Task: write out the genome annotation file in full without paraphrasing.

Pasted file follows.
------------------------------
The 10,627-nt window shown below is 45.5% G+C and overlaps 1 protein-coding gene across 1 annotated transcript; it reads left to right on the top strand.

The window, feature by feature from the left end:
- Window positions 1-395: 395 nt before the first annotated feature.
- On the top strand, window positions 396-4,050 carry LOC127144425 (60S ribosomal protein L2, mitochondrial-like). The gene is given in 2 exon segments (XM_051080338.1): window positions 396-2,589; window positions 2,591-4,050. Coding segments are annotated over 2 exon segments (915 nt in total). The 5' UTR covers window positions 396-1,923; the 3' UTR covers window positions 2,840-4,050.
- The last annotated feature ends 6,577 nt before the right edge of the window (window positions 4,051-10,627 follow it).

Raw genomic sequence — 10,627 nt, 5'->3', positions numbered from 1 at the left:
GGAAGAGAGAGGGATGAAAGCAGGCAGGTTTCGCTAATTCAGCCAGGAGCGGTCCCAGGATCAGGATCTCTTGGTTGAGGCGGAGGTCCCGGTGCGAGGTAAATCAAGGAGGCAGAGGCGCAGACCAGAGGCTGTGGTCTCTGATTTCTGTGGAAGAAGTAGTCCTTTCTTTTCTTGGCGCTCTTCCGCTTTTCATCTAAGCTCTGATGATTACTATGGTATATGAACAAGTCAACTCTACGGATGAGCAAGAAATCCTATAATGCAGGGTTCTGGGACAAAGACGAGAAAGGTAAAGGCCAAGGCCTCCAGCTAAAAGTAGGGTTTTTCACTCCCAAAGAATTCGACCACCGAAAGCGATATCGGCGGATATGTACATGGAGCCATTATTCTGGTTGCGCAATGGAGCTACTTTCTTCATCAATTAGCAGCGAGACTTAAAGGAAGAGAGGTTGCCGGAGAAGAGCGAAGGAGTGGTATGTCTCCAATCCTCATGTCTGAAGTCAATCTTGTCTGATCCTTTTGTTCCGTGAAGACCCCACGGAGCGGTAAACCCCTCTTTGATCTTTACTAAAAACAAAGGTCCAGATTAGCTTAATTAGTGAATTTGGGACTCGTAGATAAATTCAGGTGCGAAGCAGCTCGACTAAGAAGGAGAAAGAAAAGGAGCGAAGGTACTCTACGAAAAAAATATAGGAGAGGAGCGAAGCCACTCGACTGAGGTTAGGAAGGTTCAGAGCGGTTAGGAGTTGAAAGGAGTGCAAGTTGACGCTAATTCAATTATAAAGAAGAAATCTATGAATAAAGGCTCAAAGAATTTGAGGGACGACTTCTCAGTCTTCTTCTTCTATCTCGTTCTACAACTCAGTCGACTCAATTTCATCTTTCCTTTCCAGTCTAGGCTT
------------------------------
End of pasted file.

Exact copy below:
The 10,627-nt window shown below is 45.5% G+C and overlaps 1 protein-coding gene across 1 annotated transcript; it reads left to right on the top strand.

The window, feature by feature from the left end:
- Window positions 1-395: 395 nt before the first annotated feature.
- On the top strand, window positions 396-4,050 carry LOC127144425 (60S ribosomal protein L2, mitochondrial-like). The gene is given in 2 exon segments (XM_051080338.1): window positions 396-2,589; window positions 2,591-4,050. Coding segments are annotated over 2 exon segments (915 nt in total). The 5' UTR covers window positions 396-1,923; the 3' UTR covers window positions 2,840-4,050.
- The last annotated feature ends 6,577 nt before the right edge of the window (window positions 4,051-10,627 follow it).

Raw genomic sequence — 10,627 nt, 5'->3', positions numbered from 1 at the left:
GGAAGAGAGAGGGATGAAAGCAGGCAGGTTTCGCTAATTCAGCCAGGAGCGGTCCCAGGATCAGGATCTCTTGGTTGAGGCGGAGGTCCCGGTGCGAGGTAAATCAAGGAGGCAGAGGCGCAGACCAGAGGCTGTGGTCTCTGATTTCTGTGGAAGAAGTAGTCCTTTCTTTTCTTGGCGCTCTTCCGCTTTTCATCTAAGCTCTGATGATTACTATGGTATATGAACAAGTCAACTCTACGGATGAGCAAGAAATCCTATAATGCAGGGTTCTGGGACAAAGACGAGAAAGGTAAAGGCCAAGGCCTCCAGCTAAAAGTAGGGTTTTTCACTCCCAAAGAATTCGACCACCGAAAGCGATATCGGCGGATATGTACATGGAGCCATTATTCTGGTTGCGCAATGGAGCTACTTTCTTCATCAATTAGCAGCGAGACTTAAAGGAAGAGAGGTTGCCGGAGAAGAGCGAAGGAGTGGTATGTCTCCAATCCTCATGTCTGAAGTCAATCTTGTCTGATCCTTTTGTTCCGTGAAGACCCCACGGAGCGGTAAACCCCTCTTTGATCTTTACTAAAAACAAAGGTCCAGATTAGCTTAATTAGTGAATTTGGGACTCGTAGATAAATTCAGGTGCGAAGCAGCTCGACTAAGAAGGAGAAAGAAAAGGAGCGAAGGTACTCTACGAAAAAAATATAGGAGAGGAGCGAAGCCACTCGACTGAGGTTAGGAAGGTTCAGAGCGGTTAGGAGTTGAAAGGAGTGCAAGTTGACGCTAATTCAATTATAAAGAAGAAATCTATGAATAAAGGCTCAAAGAATTTGAGGGACGACTTCTCAGTCTTCTTCTTCTATCTCGTTCTACAACTCAGTCGACTCAATTTCATCTTTCCTTTCCAGTCTAGGCTT